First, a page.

Active antifreezing systems are the most common type in the climates similar to ours where long term negative temperatures are observed during winter season. It is has no drainback tank, so the fluid in the collector cannot drain out of the outdoor plumbing. The freeze protection comes from polypropylene glycol antifreeze, so it can stay in the collector after the controller shuts the pump off.
Thermosyphon is the simplest system. These entirely passive (meaning no pumps) systems rely on the collector being below the tank, so that natural convection moves the hot water out of the collector and to the tank for household use. These systems are also inappropriate for freezing climes.
Direct forced-circulation is similar to the thermosyphon system, but adds a pump and controller. The pump makes it possible to pick up more heat out of the collector. The controller measures when the collector is hotter than the tank and turns the pump on or off as appropriate. These systems also have only basic freeze protection measures.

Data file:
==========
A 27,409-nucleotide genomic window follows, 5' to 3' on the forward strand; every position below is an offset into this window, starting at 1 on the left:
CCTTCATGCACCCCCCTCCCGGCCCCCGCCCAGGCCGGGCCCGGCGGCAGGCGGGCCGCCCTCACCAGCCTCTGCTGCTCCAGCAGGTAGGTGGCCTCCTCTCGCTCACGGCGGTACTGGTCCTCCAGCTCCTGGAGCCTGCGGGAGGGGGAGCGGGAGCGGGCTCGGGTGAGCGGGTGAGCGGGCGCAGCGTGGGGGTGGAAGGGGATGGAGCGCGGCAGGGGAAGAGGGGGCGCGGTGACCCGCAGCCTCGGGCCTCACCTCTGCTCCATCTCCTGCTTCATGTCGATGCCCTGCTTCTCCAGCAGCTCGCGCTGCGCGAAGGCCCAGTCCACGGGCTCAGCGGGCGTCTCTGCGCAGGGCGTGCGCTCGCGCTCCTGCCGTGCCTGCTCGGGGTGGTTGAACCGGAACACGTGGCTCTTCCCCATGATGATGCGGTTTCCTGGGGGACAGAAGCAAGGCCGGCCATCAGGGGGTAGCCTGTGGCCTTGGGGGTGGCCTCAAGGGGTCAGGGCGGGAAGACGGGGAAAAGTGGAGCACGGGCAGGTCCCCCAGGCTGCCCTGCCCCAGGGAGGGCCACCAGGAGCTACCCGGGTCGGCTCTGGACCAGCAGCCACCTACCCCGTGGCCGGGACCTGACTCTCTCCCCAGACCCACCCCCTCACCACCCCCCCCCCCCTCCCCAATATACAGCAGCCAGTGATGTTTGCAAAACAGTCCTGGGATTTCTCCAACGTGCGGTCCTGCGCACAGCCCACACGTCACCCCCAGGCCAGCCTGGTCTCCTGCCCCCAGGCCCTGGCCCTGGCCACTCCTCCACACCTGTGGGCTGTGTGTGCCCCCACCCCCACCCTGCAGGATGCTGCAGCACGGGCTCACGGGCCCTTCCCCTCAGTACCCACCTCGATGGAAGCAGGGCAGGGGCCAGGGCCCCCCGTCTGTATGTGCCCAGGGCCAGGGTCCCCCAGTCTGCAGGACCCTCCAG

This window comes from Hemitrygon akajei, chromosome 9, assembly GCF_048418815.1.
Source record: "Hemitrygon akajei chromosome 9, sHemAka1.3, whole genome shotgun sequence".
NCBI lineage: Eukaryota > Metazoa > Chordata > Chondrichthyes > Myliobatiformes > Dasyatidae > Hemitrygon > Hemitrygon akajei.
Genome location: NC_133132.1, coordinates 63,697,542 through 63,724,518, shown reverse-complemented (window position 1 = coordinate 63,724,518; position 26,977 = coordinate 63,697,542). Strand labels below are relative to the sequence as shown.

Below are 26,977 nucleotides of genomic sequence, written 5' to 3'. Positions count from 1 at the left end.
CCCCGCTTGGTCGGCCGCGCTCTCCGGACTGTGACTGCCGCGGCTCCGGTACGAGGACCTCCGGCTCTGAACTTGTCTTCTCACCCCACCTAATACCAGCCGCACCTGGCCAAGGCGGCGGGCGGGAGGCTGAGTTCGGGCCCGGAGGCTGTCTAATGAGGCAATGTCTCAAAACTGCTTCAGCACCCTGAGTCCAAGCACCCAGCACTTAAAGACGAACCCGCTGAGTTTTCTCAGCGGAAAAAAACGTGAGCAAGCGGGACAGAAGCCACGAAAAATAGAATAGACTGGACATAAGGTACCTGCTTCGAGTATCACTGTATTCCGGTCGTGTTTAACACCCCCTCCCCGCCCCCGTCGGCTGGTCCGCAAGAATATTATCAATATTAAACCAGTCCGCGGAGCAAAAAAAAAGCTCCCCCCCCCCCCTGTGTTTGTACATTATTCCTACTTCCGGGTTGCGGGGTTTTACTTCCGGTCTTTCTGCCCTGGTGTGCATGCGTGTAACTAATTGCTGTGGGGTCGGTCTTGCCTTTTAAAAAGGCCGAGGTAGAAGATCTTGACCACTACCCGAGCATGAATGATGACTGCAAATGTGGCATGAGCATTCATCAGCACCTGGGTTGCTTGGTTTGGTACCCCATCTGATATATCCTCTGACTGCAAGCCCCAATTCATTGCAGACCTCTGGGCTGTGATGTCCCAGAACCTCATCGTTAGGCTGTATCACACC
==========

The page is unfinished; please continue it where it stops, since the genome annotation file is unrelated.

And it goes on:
Drainback systems add a tank and a heat exchanger. The drainback tank is sized so that all the water in the collector and lines can drain down into it, when the pump turns off. That way there is no water left in the collector at times when it could otherwise freeze. The water in the system is separate from the household water, so it needs a heat exchanger to transfer the heat from the collector water to the domestic water.